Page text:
In the pistachio cv. Kerman an average of 26% of the fruits contain no seeds or only poorly developed ones at maturity. A study of aberrations revealed; a) pollen tubes sometimes entered the embryo sacs at the chalazal end (the pistachio is chalazogamous), which may result in eventual degeneration of endosperm or zygote nuclei; b) frequent degeneration of zygote (or egg) or young endosperm nuclei from unknown causes; c) occurrence of a brown spot on the funiculus of many young seeds in some years, the necrosis usually spreading to the embryo sac; d) and hypertrophy of nucellar cells in some older seeds was frequently accompanied by proliferation of other nucellar cells, both limiting development of embryo and endoperm. In cv. Bronte a frequent aberration is protrusion of endosperm or embryo through a greatly distended endostome.
Juice expressed from plum and apricot cultivars may differ significantly in H+ concentration, titratable acidity, soluble solids content, and concentration of specific organic components from juice obtained from the same fruits by comminution. In fact, the H+ concentration of comminuted juice may be more than 100 times higher. Expressed juice, notwithstanding the lesser contribution of organic acids to soluble solids, contains more soluble solids (higher refractive index) than does comminuted juice. Data presented in relation to these findings, and information on individual organic acids, are used to speculate on the primary sources (vacuolar, cytoplasmic, extracellular) of juice obtained by the 2 extraction methods. Possible implications of membrane permeability and integrity are considered. We suggest that the procedures outlined may be useful as tools to increase information concerning membrane permeability and distribution of certain organic materials within and without the cell.
Apricots on branches sprayed with Ethrel at the beginning of pit hardening abscised, whereas similar treatment with 2,4,5-T stimulated fruit growth and decreased drop. In the stem, gum ducts were formed in the xylem after treatment with Ethrel but not with 2,4,5-T, both at 100 ppm concentrations. Both Ethrel and 2,4,5-T stimulated cambial activity in petioles and midveins, thus increasing phloem and xylem tissues. Both growth regulators induced tylosis formation in petiole xylem. 2,4,5-T treatment caused increase in petiole diameter and leaf blade thickness, through increasing endopolyploidy and thus cell size in ground tissue of the petiole, and in mesophyll, epidermis and vascular bundle sheathes in the leaf blade. Ethrel caused little if any increase in cell size in those tissues, and therefore no obvious increase in petiole diameter and leaf blade thickness.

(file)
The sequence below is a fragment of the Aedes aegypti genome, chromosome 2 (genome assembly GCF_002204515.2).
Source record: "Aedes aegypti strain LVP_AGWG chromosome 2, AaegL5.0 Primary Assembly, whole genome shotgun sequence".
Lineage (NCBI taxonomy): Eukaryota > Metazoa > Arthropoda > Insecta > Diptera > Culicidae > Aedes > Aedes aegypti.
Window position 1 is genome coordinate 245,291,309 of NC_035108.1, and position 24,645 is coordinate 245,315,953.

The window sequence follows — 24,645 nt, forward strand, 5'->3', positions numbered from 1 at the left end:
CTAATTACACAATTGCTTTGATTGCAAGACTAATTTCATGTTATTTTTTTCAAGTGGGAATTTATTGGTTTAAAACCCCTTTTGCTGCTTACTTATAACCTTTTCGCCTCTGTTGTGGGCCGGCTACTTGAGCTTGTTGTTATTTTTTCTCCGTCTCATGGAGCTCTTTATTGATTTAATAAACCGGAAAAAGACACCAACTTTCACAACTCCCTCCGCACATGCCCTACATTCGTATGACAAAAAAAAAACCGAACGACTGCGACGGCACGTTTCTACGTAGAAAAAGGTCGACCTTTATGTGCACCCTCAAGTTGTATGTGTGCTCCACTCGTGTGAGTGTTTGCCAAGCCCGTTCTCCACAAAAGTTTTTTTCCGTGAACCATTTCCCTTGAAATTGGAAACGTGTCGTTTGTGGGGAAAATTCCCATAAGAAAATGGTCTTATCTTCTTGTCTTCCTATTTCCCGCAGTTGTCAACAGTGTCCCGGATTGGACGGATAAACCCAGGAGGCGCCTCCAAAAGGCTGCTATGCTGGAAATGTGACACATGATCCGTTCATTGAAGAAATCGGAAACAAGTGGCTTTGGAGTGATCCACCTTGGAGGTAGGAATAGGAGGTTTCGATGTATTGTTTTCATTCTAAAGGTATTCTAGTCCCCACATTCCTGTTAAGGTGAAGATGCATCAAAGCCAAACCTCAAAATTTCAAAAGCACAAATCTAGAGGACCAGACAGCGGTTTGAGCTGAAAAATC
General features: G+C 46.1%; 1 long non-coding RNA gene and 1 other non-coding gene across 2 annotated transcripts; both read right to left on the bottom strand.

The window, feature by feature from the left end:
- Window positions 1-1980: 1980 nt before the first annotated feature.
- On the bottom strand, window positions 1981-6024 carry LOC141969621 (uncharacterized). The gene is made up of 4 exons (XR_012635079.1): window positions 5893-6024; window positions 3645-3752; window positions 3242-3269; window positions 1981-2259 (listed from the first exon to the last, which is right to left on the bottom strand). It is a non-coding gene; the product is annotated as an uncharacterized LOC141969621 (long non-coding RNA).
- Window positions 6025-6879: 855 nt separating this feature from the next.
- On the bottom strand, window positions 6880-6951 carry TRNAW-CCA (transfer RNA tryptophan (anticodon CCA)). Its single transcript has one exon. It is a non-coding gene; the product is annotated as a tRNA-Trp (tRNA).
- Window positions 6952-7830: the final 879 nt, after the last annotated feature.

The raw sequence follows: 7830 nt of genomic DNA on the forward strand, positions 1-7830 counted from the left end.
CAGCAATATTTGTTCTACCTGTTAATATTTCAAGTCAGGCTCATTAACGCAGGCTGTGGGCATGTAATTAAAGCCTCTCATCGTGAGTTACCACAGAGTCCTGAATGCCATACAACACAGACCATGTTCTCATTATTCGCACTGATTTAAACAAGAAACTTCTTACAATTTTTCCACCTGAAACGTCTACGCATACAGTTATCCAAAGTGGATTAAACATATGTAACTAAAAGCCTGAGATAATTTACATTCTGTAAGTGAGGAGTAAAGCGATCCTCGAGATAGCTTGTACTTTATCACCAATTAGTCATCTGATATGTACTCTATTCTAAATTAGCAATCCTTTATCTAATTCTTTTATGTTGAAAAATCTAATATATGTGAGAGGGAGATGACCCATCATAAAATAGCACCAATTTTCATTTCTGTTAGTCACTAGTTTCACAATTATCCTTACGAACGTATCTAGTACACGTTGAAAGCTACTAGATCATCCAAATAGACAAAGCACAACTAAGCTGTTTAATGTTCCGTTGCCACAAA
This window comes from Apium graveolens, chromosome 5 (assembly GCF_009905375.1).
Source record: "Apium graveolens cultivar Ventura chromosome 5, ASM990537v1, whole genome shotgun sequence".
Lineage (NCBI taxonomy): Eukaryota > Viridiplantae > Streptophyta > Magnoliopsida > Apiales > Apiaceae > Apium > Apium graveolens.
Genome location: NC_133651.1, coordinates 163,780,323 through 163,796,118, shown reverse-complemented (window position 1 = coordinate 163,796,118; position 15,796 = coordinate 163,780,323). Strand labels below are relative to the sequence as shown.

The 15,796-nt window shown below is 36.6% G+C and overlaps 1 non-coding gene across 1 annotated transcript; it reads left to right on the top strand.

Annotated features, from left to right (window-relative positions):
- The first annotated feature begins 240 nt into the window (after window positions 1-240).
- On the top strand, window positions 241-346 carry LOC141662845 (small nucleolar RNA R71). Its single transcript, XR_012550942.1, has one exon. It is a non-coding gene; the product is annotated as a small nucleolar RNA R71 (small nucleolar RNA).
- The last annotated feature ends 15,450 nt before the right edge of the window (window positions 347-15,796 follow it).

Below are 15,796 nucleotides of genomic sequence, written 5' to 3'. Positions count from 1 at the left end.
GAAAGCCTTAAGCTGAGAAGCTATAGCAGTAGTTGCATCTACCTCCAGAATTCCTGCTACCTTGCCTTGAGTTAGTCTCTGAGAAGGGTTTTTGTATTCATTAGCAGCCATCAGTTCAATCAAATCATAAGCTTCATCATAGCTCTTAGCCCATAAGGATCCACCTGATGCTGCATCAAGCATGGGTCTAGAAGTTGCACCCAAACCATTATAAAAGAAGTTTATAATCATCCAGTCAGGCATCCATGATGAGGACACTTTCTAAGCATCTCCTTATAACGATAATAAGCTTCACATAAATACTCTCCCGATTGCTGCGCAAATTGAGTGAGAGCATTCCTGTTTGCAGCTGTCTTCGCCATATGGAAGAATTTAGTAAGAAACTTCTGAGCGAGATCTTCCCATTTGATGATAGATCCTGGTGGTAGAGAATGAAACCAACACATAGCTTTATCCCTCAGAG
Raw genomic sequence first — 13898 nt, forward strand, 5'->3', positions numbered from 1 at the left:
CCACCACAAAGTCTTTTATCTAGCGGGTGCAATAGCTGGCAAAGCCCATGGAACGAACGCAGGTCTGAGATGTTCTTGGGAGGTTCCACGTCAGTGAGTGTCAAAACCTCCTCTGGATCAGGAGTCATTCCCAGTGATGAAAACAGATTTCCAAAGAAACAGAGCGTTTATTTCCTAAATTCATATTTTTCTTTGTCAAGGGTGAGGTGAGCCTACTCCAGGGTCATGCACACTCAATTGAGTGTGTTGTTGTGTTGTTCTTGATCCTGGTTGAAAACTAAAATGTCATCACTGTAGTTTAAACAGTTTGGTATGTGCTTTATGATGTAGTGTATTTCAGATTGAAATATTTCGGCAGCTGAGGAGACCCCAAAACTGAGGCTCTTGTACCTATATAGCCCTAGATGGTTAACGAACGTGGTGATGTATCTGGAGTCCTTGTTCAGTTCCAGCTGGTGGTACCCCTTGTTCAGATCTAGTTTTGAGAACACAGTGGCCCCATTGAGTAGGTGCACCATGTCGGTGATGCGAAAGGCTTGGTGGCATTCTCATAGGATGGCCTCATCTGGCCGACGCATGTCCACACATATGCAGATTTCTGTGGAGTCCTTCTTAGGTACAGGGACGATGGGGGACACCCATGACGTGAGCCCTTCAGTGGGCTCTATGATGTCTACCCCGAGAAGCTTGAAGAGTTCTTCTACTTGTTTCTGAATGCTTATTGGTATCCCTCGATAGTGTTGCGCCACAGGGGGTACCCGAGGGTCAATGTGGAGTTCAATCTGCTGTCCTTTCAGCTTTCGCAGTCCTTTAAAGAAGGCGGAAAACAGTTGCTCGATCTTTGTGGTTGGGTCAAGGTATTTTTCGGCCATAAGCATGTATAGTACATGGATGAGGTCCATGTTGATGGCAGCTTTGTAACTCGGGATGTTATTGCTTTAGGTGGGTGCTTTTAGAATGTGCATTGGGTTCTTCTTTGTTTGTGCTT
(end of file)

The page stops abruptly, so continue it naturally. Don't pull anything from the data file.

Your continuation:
Gibberellic acid (GA) applied as an aqueous spray to 4-year-old ‘Ascolano’ olive trees at concentrations of 250 or 500 ppm promoted shoot growth, mainly through internode elongation. Indoleacetic acid (IAA) at the same concentrations caused curling of young leaves and suppressed terminal bud growth for 10 to 14 days. Shoot growth promotion by GA was counteracted by IAA.
GA at 100, 250 or 500 ppm significantly promoted xylem differentiation and development in newly developed regions of olive shoots. GA + IAA, both at 250 or 500 ppm, had a synergistic effect. IAA at all concentrations had no effect in this respect. Xylem lignification was normal in all treated shoots. It is suggested that the endogenous gibberellin level was the limiting factor for xylem development and that a certain balance between auxin and gibberellin is required to stimulate cambial activity with subsequent xylem development. Secondary phloem development was not influenced by IAA and/or GA. GA alone or in combination with IAA stimulated precocious periderm formation
As with most other drupe fruits, curves representing growth in length and diameter of seeded pistachio nuts reveal 3 distinct periods, 2 cycles of rapid growth separated by 1 of slow growth. Growth curves of seedless pistachios, however, are similar to those of almond (a dry drupe) in which a rapid growth phase is followed by one of inconsequential growth. Embryo development in the pistachio is delayed longer than in other drupes; it is not evident macroscopically until about 30 days after completion of the initial period of pericarp growth. Seedlessness, the symptoms of which are not manifest until after most pericarp growth has occurred, frequently appears to be associated with necrosis of the apical portion of the funiculus supporting the seed, and consequent seed abortion.
Pollen tube growth in the styles following self- and cross-pollination was studied in self-incompatible ‘Ne Plus Ultra’ almond (Prunus amgdalus Batsch) and 5 unnamed self-fertile almond selections derived from back-cross hybridization with peach (P. persica (L.) Batsch).
Self-incompatibility of ‘Ne Plus Ultra’ was expressed morphologically by failure of all tubes to grow through the style, failure of many tubes to penetrate the style, presence of swollen pollen tube ends and retrogression with time at higher temperatures. Rates of pollen tube growth in self-fertile selections was consistently less than after cross-pollination, but the ratios of self/cross varied. Thus, selections ranged from those approaching selfincompatibility to those approaching self-compatibility.
Optimum temperatures for ‘Ne Plus Ultra’ were 15°C when selfed and 25° when crossed. For the self-fertile selections selfed, it was 25° for all but one, which was 15°. When crossed, it was always 25°. One selection showed a high degree of ovule under-development independent of self-compatibility.